Information for teachers

This section contains answers to questions frequently asked by teachers. Teachers are also encouraged to read the Dyscalculia section (which contains general information about dyscalculia), as well as the Resources section.

What should I look out for in the classroom?

It is common for specific learning disabilities to be overlooked. Teachers and parents often mistakenly assume that because the child isn't succeeding they just aren't very bright. This is made more likely by the fact that learning disabilities commonly co-occur. Research suggests that 50% of children with dyscalculia will also have dyslexia, and 20% ADHD (attentional deficit and hyperactivity disorder).

In addition learning disabilities can cause children to become frustrated and develop behavioural problems, which then become the focus of any intervention, leaving the underlying cause unaddressed.

If in doubt, refer a child for assessment. A trained specialist will run tests for IQ, maths, reading and attention, and will be able to figure out if the problem is a general or specific one. Even if the problem is a general one, the child is just as entitled to extra help!

The following is a list of key dyscalculia symptoms to look for (see the Symptoms section for an in depth discussion)

  • Seems to have little "number sense"
  • Trouble with counting, memorising arithmetical facts, following procedures, or executing strategies - inaccurate, slow or both.
  • Exhibits dislike of or anxiety towards maths, and/or avoidance behaviours

I have two children with dyscalculia in my class, how can I keep them in mind?

Dyscalculic children are very aware of being worse at maths than their peers. Maths class soon becomes very discouraging to them as they experience constant failure and are left behind. They often develop anxiety and avoidance behaviours.

Teachers can help make the maths lesson as positive as possible by:

  • Giving children own set of work to complete, which is at their level.
  • Allowing extra time - even with problems they can do, dyscalculic children are much slower.
  • Using written rather than verbal instructions and questions. Dyscalculic children are already spending a lot of mental energy trying to understand the maths, the last thing they need is to have to memorise the instructions at the same time.

What kind of extra help does a child with dyscalculia need?

A child with dyscalculia will not just catch up on their own, and needs extra help with mathematics from someone as early as possible. Ideally this is best done by a specialist, either a special education teacher or other qualified therapist.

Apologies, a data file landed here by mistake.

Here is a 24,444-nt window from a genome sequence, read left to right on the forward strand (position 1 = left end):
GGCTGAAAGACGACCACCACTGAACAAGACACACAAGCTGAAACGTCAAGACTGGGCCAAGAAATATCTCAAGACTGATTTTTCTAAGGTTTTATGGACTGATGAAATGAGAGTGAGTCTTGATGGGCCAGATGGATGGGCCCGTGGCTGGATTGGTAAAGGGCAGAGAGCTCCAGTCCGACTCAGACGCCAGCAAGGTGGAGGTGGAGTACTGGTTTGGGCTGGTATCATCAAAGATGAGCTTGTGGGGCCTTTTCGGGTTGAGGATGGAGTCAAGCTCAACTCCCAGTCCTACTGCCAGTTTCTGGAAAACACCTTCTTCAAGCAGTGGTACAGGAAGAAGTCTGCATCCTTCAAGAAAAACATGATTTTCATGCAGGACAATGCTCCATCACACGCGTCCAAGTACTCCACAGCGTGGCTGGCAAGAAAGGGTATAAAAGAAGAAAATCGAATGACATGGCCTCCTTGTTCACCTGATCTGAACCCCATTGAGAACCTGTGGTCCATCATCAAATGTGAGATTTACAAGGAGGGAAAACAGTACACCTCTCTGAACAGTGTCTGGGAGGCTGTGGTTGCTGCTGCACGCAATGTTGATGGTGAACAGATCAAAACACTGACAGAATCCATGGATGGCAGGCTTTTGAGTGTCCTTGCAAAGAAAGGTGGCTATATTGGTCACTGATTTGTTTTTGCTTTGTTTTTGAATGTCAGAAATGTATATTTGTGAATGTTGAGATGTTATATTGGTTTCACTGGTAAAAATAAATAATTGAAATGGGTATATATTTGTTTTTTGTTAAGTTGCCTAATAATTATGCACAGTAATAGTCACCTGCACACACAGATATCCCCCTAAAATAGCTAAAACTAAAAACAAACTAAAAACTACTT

However, because of the lack of resources to help learning disabled children, many teachers may find themselves trying to give some remediation. Below are a few tips, also see the Resources section.

There are many different approaches to remediation, and it is hard to choose between them. Often the best approach for a child will be a mixture of techniques. It is a good idea is to identify the areas where the child has difficulty, and choose an intervention targeted at these areas. It is important to realise that difficulties might be very low level.

Having at least one teacher guidebook is highly recommended. There is an excellent book by Brian Butterworth and Dorian Yeo, "Dyscalculia Guidance", which is based on a combination the latest research and years of experience in special education, and which contains detailed suggestions as well as practical worksheets. Another good book for teachers is "Dyscalculia: Action Plans for Successful Learning in Mathematics" by Glynis Hannell. Both of these are fairly inexpensive and can be ordered on Amazon UK.

In the US there are a lot of books on teaching maths to learning disabled children. These books tend not to be targeted to dyscalculia but rather any type of learning disability, so tend to offer more general advice. One classic is "Teaching Mathematics to Students With Learning Disabilities" by Nancy S. Bley & Carol Thornton. See the Resources section for more materials.

Some general pointers include:

  • Focus on understanding (especially of quantity)
  • Use concrete materials to help link mathematical symbols to quantity
  • Start at a level which the child is comfortable at, so that they experience some success, and slowly move to more difficult areas
  • Provide a lot of practice for new skills/concepts
  • Reduce the need for memorisation, especially initially
  • Ask a lot of questions to get the child engaged and thinking about their own thinking
  • Make learning as active and fun as possible - a positive experience

One thing to be avoided is spending too much time on drilling of arithmetic facts. Where this is done try to use an entertaining method such as computer or card games. While facts are important for maths, drilling alone will not help with the rest of the difficulties and can be a very frustrating experience for dyscalculic children. It is important to prioritise; in this day and age calculators can make up for memorisation. There are many people who do not have arithmetic facts well memorised, but are still perfectly good at maths. (To give a personal example, the author of this site is still very slow at her times tables, but in high school was still a gifted mathematics student!)